I got to ask Hamelin about the Concord and Ives’s own performance of “The Alcotts” when I interviewed him. He believes the score is the truth, and that obviously works for him! Perhaps because I’m not the same kind of professional, I am still basing my version on the composer’s recording. (UPDATE: After the Gilmore performance, composer Curtis Curtis-Smith talked to me about “The Alcotts.” “You play the rhythms more like Ives himself than most,” he said. I asked him if he had read this post, and he hadn’t. I was delighted—hands down, it was the nicest compliment of the tour!)
In The Rest is Noise, Alex writes in detail about the famous Ives piece Three Places in New England. After reading I listened to a version recorded by a great modern chamber orchestra. Unfortunately, they really sounded prissy! Especially in the ragtime and march sections. This band can play any European composer with fire, but they seem unable to roll up their sleeves for Ives.
Part of the problem is that to play Ives well, you need to sound like you are excited enough to start improvising at any moment. On his recording of the “Hawthorne” movement of the Concord, Hamelin lashes out during the “marching band” section, replacing a simple upbeat triad in the score with a forearm on the piano. Now, that’s great Ives playing.
Ellington is treated as seriously as Gershwin in The Rest is Noise—a circumstance rare in general histories of classical music—and there are many other refreshingly accurate and unsnobbish pages on jazz and pop. A few choice quotes:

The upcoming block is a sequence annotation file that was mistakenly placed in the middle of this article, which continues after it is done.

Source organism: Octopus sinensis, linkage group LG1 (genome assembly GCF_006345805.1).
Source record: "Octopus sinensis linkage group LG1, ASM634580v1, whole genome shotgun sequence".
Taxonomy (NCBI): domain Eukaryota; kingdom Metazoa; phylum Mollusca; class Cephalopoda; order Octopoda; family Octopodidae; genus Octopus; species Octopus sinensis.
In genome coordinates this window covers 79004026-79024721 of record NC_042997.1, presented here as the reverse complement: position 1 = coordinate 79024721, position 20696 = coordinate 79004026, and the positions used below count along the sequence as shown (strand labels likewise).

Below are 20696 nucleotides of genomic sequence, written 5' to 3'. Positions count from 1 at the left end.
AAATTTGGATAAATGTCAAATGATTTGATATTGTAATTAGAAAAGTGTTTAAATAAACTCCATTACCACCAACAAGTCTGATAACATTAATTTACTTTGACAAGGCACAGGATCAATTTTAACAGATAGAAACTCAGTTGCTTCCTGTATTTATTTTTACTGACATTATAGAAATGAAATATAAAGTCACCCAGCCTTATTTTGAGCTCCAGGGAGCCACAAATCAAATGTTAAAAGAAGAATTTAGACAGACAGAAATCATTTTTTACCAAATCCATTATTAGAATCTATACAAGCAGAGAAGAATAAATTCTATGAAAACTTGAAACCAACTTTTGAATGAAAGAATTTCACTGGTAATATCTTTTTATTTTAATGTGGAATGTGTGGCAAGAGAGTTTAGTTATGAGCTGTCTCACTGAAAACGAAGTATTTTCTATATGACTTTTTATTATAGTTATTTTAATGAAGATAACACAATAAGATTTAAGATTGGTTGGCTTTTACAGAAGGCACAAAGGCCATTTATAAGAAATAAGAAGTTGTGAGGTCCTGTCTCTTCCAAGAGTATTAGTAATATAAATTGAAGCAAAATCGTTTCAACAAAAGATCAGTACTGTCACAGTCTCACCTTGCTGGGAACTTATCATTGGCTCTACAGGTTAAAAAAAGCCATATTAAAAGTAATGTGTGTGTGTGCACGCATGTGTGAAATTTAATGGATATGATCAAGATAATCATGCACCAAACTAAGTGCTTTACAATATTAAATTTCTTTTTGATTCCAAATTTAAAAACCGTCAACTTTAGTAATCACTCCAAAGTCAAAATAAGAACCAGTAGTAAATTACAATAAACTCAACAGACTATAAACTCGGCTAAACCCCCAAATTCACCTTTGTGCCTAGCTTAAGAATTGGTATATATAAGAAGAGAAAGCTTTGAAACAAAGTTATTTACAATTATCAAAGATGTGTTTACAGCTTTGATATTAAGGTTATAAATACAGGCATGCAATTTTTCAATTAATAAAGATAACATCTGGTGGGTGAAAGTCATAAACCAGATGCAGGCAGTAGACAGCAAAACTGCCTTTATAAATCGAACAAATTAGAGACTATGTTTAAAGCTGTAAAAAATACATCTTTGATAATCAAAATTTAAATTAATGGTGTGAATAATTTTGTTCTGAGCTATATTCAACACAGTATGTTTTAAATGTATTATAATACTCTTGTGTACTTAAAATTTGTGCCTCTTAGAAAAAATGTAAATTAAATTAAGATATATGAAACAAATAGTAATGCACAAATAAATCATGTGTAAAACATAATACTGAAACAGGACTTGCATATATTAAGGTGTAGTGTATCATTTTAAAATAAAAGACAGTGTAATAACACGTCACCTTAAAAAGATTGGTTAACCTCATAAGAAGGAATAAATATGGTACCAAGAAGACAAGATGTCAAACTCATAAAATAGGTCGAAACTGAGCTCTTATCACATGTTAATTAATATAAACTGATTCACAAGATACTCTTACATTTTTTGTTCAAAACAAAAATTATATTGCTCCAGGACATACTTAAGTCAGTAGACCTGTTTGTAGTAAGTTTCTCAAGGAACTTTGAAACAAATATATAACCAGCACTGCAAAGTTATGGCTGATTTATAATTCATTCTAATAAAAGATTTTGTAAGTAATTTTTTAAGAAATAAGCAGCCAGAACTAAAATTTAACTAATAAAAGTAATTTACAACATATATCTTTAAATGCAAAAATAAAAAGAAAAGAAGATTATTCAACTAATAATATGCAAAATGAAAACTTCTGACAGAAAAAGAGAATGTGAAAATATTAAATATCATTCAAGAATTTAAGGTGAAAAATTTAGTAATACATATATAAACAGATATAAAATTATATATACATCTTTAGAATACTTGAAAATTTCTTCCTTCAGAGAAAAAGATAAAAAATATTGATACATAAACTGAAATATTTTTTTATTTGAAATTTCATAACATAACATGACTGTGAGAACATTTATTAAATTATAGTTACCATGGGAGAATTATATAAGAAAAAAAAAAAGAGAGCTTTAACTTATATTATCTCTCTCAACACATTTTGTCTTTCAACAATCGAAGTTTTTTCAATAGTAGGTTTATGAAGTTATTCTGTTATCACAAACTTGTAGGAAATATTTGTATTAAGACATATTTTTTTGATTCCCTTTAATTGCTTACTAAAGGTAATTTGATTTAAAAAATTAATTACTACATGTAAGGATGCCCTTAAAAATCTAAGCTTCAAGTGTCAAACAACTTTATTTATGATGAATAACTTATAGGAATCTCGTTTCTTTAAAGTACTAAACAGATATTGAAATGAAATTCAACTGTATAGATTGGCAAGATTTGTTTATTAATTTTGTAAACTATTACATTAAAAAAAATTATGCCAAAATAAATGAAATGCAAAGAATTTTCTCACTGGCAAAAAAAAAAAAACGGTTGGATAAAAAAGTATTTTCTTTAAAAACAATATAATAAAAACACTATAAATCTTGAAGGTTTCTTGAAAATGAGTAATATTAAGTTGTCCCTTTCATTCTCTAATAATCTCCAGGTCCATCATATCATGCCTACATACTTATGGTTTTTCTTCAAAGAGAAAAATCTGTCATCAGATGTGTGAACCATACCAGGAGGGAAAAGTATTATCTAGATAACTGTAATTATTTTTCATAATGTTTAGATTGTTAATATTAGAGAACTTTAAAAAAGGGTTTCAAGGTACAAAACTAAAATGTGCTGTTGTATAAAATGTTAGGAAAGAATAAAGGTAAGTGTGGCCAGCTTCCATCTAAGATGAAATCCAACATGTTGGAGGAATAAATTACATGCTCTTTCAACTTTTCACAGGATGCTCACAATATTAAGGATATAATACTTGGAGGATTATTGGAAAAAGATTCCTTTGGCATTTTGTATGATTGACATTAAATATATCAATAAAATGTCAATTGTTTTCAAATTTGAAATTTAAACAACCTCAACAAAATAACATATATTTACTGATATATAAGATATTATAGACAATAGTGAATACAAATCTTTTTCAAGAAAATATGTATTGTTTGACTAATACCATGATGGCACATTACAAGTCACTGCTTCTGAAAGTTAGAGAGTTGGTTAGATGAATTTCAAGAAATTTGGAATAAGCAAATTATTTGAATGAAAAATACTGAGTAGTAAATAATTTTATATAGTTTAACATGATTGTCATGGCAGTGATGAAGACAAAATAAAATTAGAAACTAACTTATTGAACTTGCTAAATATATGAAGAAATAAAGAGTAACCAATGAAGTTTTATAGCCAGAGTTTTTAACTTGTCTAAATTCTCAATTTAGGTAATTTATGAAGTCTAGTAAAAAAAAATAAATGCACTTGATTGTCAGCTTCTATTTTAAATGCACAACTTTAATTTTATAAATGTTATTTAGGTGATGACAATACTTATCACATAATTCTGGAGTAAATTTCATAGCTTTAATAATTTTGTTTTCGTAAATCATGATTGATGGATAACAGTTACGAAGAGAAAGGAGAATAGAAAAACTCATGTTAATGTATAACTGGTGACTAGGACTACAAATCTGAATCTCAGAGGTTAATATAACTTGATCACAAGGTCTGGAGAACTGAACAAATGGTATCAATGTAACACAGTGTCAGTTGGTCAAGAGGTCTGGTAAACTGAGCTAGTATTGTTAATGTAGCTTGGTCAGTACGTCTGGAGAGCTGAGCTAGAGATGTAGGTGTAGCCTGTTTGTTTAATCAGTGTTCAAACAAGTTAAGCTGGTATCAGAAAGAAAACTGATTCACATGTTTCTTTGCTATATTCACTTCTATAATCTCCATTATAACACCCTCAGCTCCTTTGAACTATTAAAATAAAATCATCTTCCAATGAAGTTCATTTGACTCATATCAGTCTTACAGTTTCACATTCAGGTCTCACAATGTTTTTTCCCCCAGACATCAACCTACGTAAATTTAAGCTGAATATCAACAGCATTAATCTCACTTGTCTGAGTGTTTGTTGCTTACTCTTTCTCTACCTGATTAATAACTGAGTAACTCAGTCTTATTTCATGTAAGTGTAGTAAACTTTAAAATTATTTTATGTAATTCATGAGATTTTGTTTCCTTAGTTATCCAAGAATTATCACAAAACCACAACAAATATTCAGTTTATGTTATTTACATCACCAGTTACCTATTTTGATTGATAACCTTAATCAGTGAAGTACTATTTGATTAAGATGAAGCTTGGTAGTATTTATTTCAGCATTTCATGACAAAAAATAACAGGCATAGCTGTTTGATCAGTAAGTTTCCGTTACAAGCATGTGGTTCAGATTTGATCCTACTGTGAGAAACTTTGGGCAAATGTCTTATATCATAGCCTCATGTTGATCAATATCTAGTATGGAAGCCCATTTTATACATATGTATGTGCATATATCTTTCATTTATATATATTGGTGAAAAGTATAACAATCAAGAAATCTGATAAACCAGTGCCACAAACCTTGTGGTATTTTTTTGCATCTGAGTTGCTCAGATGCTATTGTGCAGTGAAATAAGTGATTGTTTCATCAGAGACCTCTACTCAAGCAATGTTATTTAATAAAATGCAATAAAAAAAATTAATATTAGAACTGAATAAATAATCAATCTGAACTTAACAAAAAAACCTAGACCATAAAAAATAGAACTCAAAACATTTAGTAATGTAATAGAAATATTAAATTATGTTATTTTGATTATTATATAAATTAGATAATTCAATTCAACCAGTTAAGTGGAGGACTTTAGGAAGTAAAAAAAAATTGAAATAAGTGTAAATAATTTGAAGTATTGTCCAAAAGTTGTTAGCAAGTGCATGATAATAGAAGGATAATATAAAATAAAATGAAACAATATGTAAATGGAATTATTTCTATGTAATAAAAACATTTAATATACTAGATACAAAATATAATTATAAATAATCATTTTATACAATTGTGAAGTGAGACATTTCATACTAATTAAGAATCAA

There is so reason to belabor the point that le jazz was condescending towards its African-American sources. [Jean] Cocteau and [Francis] Poulenc were enjoying a one-night stand with a dark-skinned form, and had no intention of striking up a conversation the following day.
Although his [Aaron Copland’s] comprehension of jazz went not too much deeper than that of his Parisian contemporaries (“It began, I suppose, on some negro’s dull tomtom in Africa,” he wrote), he did send a strong rhythmic jolt into American concert music.
Jazz was intuitive, intimate, collaborative; it was serious in thought but playful in execution. Steve Reich remembers attending composition classed where students showed off Byzantine scores whose intellectual underpinnings could be discussed ad nauseam. Then he’d go to see Coltrane play with his quartet.
As technology grew more sophisticated, tracks became monstrously dense: Public Enemy’s “Welcome to the Terrordome” is the Rite of Spring of black America. Hip-hop relies on the speaking voice, but as Janáček, Partch and Reich have demonstrated at different times, there is music in the speaking voice.
Charlie Parker makes several appearances in The Rest is Noise. To accompany Alex’s reading of one section, I played the head and the saxophone improvisation from the first recording of “Moose The Mooche.”